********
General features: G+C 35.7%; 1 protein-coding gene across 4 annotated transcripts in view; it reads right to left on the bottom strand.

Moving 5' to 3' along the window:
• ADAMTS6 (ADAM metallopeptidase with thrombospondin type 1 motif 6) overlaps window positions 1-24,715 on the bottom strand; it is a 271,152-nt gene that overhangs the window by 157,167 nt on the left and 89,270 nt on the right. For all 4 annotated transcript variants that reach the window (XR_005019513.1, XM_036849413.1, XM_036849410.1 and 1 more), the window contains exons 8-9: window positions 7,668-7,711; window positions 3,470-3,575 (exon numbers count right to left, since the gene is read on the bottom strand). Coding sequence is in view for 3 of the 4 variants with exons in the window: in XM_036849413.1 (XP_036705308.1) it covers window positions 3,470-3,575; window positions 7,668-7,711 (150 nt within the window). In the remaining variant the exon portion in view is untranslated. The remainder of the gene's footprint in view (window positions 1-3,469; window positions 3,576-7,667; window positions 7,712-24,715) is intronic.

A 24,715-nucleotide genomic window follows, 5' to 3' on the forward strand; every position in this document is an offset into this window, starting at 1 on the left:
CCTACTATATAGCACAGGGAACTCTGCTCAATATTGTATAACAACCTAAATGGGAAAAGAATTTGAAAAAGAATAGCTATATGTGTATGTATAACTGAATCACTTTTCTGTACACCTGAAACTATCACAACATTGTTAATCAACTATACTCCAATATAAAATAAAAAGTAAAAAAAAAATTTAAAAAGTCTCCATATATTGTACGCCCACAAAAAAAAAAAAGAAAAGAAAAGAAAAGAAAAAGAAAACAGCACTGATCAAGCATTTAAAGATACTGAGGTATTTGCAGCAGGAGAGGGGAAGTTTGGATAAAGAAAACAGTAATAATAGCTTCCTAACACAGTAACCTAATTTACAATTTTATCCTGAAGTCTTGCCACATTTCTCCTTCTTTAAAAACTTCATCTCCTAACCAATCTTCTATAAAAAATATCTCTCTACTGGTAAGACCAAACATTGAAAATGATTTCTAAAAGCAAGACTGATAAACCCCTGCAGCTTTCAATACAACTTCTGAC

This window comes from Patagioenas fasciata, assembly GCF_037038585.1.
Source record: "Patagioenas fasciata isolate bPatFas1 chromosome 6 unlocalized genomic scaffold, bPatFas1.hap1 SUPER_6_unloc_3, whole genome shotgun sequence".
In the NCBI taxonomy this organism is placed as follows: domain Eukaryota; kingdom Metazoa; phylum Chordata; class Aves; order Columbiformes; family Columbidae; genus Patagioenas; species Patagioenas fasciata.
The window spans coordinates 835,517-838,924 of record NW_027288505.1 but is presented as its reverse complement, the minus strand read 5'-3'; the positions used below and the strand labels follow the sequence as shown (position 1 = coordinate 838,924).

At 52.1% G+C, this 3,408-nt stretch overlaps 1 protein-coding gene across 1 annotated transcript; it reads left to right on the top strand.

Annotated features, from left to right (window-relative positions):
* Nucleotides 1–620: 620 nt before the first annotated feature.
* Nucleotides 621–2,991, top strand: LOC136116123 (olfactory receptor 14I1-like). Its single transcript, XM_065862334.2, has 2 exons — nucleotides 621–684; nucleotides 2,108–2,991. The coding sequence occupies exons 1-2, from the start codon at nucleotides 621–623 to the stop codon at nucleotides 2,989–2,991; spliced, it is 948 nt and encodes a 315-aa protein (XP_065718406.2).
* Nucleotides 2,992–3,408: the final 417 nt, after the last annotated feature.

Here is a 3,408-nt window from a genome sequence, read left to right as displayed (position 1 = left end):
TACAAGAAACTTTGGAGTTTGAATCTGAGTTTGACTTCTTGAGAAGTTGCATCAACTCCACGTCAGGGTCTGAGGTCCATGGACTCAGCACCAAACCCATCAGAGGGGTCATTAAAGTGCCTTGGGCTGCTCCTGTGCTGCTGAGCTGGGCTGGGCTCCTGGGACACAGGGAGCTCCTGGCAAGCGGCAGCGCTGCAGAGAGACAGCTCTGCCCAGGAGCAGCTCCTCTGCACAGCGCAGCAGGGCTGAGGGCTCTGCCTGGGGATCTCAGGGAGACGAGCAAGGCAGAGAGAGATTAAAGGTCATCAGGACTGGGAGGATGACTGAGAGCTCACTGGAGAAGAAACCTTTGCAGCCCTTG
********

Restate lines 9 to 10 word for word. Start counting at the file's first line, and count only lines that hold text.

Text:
The window spans coordinates 835,517-838,924 of record NW_027288505.1 but is presented as its reverse complement, the minus strand read 5'-3'; the positions used below and the strand labels follow the sequence as shown (position 1 = coordinate 838,924).

At 52.1% G+C, this 3,408-nt stretch overlaps 1 protein-coding gene across 1 annotated transcript; it reads left to right on the top strand.